After wintering over on the hard at the Dodson Boatyard in Stonington, CT, we sailed Long Island and Block Island Sounds for a season before heading to Boston on a very cold mid-November day (16 degrees that morning!) to settle into the Constitution Marina as year-round live-aboards.

Veneeni cruised the waters of Boston Harbor, Massachusetts Bay, Cape Cod Bay, Buzzards Bay and Vineyard Sound as we planned for the beginning of "the adventure"--a decade of sailing wherever and whenever we choose--seeing new places, meeting new people, sharing new experiences.

Well, having spent most of the past two years preparing our selves (minds and bodies), our employers, co-workers, families and friends, and the boat for all this, the time for departure is rapidly approaching. We will be spending most of the next three weeks preparing ship and crew for departure.

We plan to leave Charlestown on or about October 10, initially heading to Annapolis (where we will have new rigging and a self-steering vane installed and the bottom painted) before heading on to St. John in the US Virgin Islands just after Thanksgiving.

We hope to spend Christmas Eve in Christmas Cove, USVI. See it at:
http://www.bwsailing.com/bw/2014/09/christmas-cove-u-s-virgin-islands/ After that, we have no plans but to safely live every day filled with as much happiness and fun as reasonably possible.

As we head off on what for Greg has been a dream since he started sailing in 1977, we will not be thinking about what we are leaving behind as we cast-off lines, but instead will be living in the moment and looking ahead to new adventures with each sunrise. For Anne, this is a whole new exciting life for which she has been preparing for eight years. We have gotten rid of pretty much everything that doesn't fit aboard Veneeni, as life is no longer about having things. We will be focused on where we go, what we see, who we meet. We are adopting the cruising lifestyle, such as it is!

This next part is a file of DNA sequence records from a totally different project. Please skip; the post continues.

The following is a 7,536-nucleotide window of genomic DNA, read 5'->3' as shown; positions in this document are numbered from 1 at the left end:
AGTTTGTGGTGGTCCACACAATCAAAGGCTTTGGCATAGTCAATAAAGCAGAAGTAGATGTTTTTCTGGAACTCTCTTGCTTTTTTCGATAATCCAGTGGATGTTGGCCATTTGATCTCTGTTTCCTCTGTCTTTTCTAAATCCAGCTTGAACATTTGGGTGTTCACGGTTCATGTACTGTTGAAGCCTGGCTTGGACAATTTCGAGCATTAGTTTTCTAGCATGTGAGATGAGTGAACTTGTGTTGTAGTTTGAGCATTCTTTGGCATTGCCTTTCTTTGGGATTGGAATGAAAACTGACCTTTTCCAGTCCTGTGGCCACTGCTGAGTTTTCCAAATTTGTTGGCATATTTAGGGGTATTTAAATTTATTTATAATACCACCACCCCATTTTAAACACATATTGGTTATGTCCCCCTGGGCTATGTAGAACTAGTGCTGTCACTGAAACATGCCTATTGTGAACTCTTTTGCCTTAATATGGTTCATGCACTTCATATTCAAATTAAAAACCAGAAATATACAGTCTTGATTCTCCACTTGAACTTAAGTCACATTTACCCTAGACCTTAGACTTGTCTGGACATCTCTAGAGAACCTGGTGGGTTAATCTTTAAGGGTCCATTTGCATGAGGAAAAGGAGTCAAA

We do plan to keep in touch and want to share our adventures with all of our friends and family members who care about us and our adventures. This blog is one way in which we will do so. We will post news, stories and updates when we can, and we will read with joy your comments.

We will also communicate where possible by e-mail. The address is sailveneeni@gmail.com. Cell phones will work in some places close to shore, but they may not be on all that often...getting away from them is one reason for going, after all!

You may be able to track Veneeni with an app such as Vessel Finder downloaded to your Android cell phone, or with MyShipTracking on your computer or iPhone.
[https://www.myshiptracking.com/?mmsi=367633540

So we invite you to join us from time-to-time here at Veneeni's blogsite and look forward to your messages as we plow the seas, explore the surroundings and meet new people all over the world.

We have always placed great emphasis on safety and Veneeni is a very well-found vessel. We will be fine, and we will stay in touch.

Love and best wishes to all. Sail on!

Captain Greg Koski and Mate Anne Fogarty
Aboard the S/V Veneeni





Vessel Name: Veneeni
Vessel Make/Model: Lord Nelson 41
Hailing Port: South Bristol, Maine USA
Crew: Captain Greg Koski and First Mate Anne Fogarty
About: Preparing to cast off for a decade of cruising the world.